• Adverse Effects on Your Emotional Wellbeing. Constantly stimulating your central nervous system can overstimulate the parts of the brain that regulate your mental health such as the dorsal anterior cingulate and the amygdala. Additionally, heavy cocaine use can cause paranoia. Binging cocaine can actually lead to cocaine-induced psychosis which is linked to hallucinations, delusions, depression, suicidal thoughts, confusion, and violent or aggressive behavior.
  • A Weakened Immune System. According to a groundbreaking study, cocaine hinders the interleukin-6 protein which helps the immune system fight off infections. In fact, cocaine impairs the body’s defense system for at least 4 hours, making cocaine users more likely to contract infections and viruses such as HIV. Chronic cocaine users with weakened immune systems can also contract HCV, a virus that affects the liver, causing chronic liver disease and cancer.
  • Increased Risk of Heart & Cardiovascular Problems. Prolonged cocaine use negatively affects the cardiovascular system. Every time cocaine enters the body, the heart races, causing inflammation. Once swollen, the heart is no longer able to maintain proper blood flow. Decreased blood flow combined with an inflamed heart muscle increases the risk of heart attacks. The toxins in cocaine can also cause endocarditis, a fatal infection of the heart valve.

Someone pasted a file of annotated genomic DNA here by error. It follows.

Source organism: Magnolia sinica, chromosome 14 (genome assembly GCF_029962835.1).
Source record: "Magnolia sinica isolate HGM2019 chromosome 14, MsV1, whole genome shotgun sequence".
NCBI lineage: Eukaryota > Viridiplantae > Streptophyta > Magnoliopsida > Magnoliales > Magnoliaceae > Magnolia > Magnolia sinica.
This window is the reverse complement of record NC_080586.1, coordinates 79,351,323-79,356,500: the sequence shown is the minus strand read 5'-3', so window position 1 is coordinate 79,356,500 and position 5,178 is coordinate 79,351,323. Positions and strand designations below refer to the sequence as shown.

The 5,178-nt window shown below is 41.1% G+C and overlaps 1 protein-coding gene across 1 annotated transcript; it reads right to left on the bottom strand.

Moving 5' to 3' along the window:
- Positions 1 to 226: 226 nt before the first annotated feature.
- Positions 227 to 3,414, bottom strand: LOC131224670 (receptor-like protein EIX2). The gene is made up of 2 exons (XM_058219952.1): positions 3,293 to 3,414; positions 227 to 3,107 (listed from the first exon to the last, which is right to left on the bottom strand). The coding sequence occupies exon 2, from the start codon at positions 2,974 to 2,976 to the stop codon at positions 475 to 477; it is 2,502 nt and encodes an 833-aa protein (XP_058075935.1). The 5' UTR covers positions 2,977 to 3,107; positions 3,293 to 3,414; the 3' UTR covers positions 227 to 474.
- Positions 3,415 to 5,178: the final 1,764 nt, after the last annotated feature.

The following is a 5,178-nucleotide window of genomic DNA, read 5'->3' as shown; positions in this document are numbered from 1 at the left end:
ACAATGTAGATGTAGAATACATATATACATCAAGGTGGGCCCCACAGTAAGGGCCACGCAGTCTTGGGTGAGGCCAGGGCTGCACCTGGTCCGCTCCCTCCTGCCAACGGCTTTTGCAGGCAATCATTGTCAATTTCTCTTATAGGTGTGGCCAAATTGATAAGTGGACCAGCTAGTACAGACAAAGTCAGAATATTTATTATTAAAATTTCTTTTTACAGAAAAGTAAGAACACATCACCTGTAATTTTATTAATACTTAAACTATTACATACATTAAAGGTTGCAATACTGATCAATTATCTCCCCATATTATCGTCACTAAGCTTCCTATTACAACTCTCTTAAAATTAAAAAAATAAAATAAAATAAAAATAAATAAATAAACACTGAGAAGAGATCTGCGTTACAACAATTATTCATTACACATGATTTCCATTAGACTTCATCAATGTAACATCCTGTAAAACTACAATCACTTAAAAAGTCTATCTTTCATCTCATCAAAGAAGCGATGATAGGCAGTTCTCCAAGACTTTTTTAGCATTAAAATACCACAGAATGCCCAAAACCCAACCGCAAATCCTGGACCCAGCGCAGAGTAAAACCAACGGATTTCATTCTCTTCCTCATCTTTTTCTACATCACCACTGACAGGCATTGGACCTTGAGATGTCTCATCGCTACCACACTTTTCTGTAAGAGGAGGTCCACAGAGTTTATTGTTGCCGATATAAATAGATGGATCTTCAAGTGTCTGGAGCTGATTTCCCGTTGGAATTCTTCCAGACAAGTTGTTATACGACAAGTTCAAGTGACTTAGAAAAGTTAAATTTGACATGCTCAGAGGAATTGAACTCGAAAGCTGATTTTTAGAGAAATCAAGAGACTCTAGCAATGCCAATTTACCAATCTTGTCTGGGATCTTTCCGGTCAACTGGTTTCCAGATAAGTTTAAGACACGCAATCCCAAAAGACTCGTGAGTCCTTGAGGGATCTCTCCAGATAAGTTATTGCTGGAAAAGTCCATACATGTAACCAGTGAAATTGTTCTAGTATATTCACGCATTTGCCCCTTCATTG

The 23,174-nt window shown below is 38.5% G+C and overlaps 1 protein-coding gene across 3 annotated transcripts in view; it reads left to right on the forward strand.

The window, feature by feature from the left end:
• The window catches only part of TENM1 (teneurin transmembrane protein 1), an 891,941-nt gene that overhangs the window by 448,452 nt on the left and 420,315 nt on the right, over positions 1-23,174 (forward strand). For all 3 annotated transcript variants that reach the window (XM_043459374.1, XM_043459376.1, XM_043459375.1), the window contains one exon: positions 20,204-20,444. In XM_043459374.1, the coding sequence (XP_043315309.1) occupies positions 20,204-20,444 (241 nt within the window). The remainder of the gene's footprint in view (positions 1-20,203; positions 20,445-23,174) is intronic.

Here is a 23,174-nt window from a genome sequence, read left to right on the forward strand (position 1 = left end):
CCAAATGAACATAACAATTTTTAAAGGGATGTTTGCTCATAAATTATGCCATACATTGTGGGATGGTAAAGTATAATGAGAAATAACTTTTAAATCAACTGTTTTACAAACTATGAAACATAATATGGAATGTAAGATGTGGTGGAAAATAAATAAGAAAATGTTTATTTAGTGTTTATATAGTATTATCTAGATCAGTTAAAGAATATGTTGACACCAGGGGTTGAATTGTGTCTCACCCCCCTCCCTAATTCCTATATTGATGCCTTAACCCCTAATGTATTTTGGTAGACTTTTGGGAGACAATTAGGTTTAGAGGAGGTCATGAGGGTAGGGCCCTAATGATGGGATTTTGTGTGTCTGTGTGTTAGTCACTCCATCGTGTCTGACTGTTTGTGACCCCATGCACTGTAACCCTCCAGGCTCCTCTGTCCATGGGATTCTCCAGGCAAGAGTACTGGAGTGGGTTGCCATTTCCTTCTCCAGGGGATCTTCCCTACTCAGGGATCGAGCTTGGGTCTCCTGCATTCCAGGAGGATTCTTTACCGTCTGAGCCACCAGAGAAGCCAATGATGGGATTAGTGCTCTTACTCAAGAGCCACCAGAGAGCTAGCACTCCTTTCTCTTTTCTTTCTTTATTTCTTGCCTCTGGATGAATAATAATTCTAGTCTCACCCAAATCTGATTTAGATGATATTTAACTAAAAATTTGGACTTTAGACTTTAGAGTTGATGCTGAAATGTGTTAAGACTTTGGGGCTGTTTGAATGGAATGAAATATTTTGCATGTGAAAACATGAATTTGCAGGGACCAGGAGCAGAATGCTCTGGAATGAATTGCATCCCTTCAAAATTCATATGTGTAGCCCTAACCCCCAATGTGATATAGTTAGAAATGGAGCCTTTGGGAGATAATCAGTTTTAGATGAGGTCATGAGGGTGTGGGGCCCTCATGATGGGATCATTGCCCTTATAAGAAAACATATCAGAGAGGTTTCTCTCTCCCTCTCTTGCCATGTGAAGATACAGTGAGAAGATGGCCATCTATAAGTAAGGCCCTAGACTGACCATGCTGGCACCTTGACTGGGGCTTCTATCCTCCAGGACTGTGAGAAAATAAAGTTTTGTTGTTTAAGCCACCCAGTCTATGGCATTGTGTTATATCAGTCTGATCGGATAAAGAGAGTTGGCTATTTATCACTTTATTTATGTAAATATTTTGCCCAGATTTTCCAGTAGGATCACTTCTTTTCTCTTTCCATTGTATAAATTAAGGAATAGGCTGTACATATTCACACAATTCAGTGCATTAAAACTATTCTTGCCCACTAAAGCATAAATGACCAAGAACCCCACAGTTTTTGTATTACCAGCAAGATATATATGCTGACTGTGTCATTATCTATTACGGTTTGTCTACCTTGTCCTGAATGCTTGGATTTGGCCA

• Weakened Respiratory System. Snorting and smoking cocaine can weaken the respiratory system. In addition to coughing up blood, cocaine users typically develop respiratory infections. As the respiratory system constantly works to fight off infections, the lungs can become inflamed, eventually resulting in pneumothorax or a collapsed lung.
  • Increased Risk of a Stroke. Using cocaine causes the blood vessels to constrict, increasing blood pressure. Constricted blood vessels can also reduce the amount of oxygen flowing to your brain. Stimulated by cocaine, the heart beats rapidly and uncontrollably, increasing the risk of blood clots. If blood clots form and not enough oxygen reaches the brain, the risk of a stroke dramatically increases. In fact, cocaine users are 7 times more likely to have a stroke during the 24 hours after using the drug as their blood vessels constrict, heart races, and blood pressure increases.
  • Killing Brain Cells. According to a study conducted by John Hopkins University, high doses of cocaine distorts autophagy or the cell clean-up process. Instead of getting rid of things brain cells no longer need, cocaine hijacks the clean-up process, causing brain cells to get rid of the very energy sources they need to survive, such as mitochondria. Without enough energy to sustain themselves, cells in the brain die.

How We Treat Cocaine Addiction

Here at Genesis Recovery, we take a holistic approach to treating cocaine addiction. We use clinical, evidence-based techniques to rehabilitate the mind and incorporate the 12-step program to help establish lifestyle practices that support long-term recovery. In addition, we provide soul-reviving activities that will refresh your spirit, including a faith-based community that encourages you as you establish a new identity.

Overcoming addiction can be difficult, frustrating, and lonely, but our spiritual therapeutic approach to treatment can help empower and uplift you as you take strides toward long-term recovery. Contact us today at 619-797-7319 if you, a loved one, or a close friend are grappling with cocaine addiction.

Share This